Photo Shoot with Coventry Blaze ice hockey team…
Professional experience is going to come to me in all sorts of shapes and sizes. Today I was shooting images of the Coventry Blaze ice hockey team. I wont make any secret of it that sports photography is not my bag. I am keeping an open mind to all types of photography at the moment and I wanted to attend for the whole experience. I was expecting to take the usual fast moving, high energy type shots that you would expect when photographing this type of sport. However, this was not to be.
Due to low light conditions in the ice rink and not being allowed to use flash, the only option was to bump the iso up. I had to take this to 3200. To make things worse I was using a 100-400mm lens which whilst great for getting in real close, was just no good at catching any sharp fast moving shots. I would have had to use a shutter speed of around 1/1000 of a second to get anything near sharp. This was near impossible. In situations like this I have learnt to adapt to my surroundings and found that I was going to be better off going in for portrait shots.
Taking portraits does seem to be an area which I seem to be strong in, so I decided to crack on with those. There were some great opportunities and I managed to catch a few great moments. These have been edited and will be forwarded on for possible use in future promotional material.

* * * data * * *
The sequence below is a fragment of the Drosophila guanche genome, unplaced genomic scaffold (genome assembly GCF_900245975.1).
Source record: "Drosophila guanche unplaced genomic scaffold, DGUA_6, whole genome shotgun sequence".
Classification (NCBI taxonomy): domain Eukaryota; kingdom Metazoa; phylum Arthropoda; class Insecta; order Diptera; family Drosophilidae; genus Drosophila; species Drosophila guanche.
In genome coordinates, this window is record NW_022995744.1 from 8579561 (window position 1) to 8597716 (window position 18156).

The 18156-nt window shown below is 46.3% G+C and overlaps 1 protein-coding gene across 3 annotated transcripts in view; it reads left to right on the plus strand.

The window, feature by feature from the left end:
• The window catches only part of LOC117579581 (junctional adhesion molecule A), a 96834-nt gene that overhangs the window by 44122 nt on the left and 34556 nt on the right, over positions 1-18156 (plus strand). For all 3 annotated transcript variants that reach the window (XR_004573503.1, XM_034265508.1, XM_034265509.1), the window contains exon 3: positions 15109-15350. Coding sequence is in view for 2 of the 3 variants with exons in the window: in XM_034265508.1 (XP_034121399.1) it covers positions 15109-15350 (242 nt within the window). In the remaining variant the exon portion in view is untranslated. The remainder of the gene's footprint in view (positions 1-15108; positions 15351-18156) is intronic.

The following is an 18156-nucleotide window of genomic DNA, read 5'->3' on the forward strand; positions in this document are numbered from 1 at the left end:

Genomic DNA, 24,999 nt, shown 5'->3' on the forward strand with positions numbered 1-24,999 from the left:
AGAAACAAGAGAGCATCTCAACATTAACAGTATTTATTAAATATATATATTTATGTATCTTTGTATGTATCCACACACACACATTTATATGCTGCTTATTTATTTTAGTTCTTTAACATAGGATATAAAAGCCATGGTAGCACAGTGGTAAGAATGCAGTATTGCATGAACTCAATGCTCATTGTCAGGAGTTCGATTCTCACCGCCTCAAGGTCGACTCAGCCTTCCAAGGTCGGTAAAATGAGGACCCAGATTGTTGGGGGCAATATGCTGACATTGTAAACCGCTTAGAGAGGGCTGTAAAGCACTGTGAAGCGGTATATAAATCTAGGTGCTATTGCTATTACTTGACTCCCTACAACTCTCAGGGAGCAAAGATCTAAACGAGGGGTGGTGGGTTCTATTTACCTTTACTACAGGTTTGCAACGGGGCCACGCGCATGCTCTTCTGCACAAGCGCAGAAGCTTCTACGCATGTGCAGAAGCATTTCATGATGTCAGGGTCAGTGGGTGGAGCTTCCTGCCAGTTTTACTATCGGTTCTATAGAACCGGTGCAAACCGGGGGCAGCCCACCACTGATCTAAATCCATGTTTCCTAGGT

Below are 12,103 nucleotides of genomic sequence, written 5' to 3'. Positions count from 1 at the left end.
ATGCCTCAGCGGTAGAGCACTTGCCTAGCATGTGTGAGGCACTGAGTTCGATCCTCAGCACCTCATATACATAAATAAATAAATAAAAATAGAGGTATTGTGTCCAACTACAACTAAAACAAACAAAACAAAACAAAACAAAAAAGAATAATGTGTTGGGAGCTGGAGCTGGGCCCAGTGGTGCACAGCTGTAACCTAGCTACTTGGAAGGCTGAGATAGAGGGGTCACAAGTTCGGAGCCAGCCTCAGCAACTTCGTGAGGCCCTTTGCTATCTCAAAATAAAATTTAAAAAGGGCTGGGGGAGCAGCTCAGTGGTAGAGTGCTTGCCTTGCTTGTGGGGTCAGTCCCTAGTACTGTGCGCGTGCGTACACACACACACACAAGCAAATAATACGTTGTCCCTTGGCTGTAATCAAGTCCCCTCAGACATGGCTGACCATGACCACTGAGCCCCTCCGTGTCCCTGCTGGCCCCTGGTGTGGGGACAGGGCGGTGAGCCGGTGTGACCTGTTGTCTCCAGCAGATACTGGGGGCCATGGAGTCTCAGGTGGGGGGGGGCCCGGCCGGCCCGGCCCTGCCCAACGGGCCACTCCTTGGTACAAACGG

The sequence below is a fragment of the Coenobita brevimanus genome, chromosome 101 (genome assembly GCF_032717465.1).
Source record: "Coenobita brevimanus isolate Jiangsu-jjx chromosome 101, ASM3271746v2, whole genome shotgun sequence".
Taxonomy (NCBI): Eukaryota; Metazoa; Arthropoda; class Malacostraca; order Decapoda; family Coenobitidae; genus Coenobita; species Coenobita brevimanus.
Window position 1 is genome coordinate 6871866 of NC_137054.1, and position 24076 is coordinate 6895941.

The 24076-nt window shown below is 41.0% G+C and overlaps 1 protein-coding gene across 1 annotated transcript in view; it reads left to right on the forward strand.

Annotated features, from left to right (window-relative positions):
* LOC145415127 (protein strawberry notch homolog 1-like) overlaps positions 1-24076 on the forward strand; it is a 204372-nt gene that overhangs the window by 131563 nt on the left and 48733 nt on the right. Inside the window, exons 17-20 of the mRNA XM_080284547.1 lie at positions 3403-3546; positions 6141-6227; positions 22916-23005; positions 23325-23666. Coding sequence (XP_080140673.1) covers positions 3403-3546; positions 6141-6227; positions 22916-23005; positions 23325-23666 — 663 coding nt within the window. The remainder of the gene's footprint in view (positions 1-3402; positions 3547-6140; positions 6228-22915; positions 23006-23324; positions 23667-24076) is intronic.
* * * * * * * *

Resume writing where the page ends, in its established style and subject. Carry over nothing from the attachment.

My ‘money shot’ of the day had to be the player blowing a kiss to one of the girls also shooting with me (or was it at me?). That shot made the whole thing worthwhile.
The learning outcomes from shooting Coventry Blaze were eye opening. I had never seriously shot a sporting event before and it was a lot harder than I thought it would be. Trying to predict which direction the player would go in was essential. I now know why photographers who shoot sporting events have to have a great understanding of the sport in which they are shooting. Too many of my shots were hit and miss. Not acceptable if I was being commissioned to shoot for a paper or magazine.
My successful shots were the portraits as this is an area which I feel that I am strong in. Even simple things such as the cold were affecting how I shot. I was getting uncomfortable and better preparation could have ensured that I stayed shooting longer. This however was still a great learning curve and any mistakes made have been taken on board.